You've been hearing for many years about the negative effects modern living has had on the ozone layer in our atmosphere and what this means for our air quality. You may also have heard something about ground level ozone and how it is bad for us. So, I thought it might be helpful to sort out the facts about ozone and what effects it has on people with asthma and our ability to breathe well.
Ozone is a highly reactive gas, made up of 3 oxygen atoms (sometimes referred to as O3). Ozone can be "bad" or "good", depending on where it occurs in our atmosphere.
According to the Environmental Protection Agency (EPA), stratospheric ozone is formed when ultraviolet radiation from the sun reacts with oxygen. This so-called "ozone layer" lies about 6 to 30 miles above the surface of the Earth. This type of ozone is good, because it helps prevent harmful UV radiation from reaching the Earth's surface. Aerosol sprays, CFC asthma inhalers and other substances can destroy this type of ozone, which is why they have been largely banned for the past several years.
Ground level ozone forms when air pollutants, such as volatile organic compounds (VOCs) and nitrogen oxides (NOx), interact with heat and sunlight. Ground level ozone is considered bad, because it worsens air quality and affects breathing in both healthy people and those with respiratory conditions like asthma. Ground level ozone tends to be an issue mostly during the summer months, in particular May through September.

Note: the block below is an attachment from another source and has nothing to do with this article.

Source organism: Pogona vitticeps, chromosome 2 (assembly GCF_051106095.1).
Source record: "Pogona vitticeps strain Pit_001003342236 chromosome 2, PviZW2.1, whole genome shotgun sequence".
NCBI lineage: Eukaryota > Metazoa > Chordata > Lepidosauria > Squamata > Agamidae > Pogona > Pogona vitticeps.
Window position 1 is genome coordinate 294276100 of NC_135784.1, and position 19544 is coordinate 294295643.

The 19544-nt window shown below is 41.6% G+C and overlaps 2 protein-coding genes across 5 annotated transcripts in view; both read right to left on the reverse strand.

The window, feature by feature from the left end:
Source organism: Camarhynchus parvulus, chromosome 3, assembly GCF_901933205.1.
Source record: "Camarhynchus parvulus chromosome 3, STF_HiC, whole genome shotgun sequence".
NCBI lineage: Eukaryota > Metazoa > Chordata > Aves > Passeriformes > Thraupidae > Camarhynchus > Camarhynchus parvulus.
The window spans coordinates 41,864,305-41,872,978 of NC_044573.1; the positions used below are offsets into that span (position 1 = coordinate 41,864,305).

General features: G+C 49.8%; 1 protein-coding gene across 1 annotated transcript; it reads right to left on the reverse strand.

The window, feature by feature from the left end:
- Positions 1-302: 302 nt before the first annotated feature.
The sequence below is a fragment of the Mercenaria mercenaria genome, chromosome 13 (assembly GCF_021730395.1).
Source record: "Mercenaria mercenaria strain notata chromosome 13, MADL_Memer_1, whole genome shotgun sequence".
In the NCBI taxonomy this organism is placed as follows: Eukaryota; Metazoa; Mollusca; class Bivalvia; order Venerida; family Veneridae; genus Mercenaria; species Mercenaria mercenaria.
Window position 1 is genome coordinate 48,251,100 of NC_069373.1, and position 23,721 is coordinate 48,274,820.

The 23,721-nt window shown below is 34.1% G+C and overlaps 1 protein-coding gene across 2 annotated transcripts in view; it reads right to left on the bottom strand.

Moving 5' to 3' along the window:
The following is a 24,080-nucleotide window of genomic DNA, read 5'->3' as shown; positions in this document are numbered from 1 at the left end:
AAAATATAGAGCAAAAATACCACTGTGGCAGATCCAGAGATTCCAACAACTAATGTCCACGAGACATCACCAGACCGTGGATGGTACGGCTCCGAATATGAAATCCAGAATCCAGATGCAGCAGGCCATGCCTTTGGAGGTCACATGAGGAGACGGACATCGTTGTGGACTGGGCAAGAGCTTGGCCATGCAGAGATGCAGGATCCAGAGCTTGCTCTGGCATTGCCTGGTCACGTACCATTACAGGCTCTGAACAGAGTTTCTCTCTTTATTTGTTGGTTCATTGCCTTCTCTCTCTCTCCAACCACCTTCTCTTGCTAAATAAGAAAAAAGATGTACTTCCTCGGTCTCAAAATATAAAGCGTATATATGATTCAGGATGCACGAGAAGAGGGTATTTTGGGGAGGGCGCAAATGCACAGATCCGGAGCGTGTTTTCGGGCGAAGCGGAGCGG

Nitrogen oxides are emitted by cars, power plants, industrial plants, and other sources. VOCs can come from:
- gasoline pumps
- chemical plants
- oil-based paints
- auto body shops
- print shops
- consumer products
- some trees
Although ground level ozone is most commonly a problem in urban areas, both small and large, it can also be found in some rural and suburban areas, even in National Parks.
Effects of Breathing Ground Level Ozone
Breathing in ground level ozone isn't healthy for anyone, not even for people with no health problems. But for those of us with already inflamed airways, it can be especially harmful. Here are some of the effects of breathing in ozone:
- It can trigger chest pain, coughing, throat irritation, and congestion.
- It can worsen bronchitis, emphysema, and asthma.
- It can can reduce lung function and inflame the linings of the lungs, or even cause permanent scarring of lung tissue.
And ozone doesn't just affect us humans. It also has a damaging effect on foliage in trees and other plants and reduces crop yields on farms. Anyone who spends much time outdoors during ozone season can be affected.
The United States government sets air quality standards in an effort to protect our health and our environment. Currently, the National Ambient Air Quality Standard for ozone concentrations is set to 75 parts per billion over an eight-hour period. However, a recent study published by the American Thoracic Society found that as little as 6.6 hours exposure to ozone concentrations of only 70 parts per billion had a significant negative effect on lung function.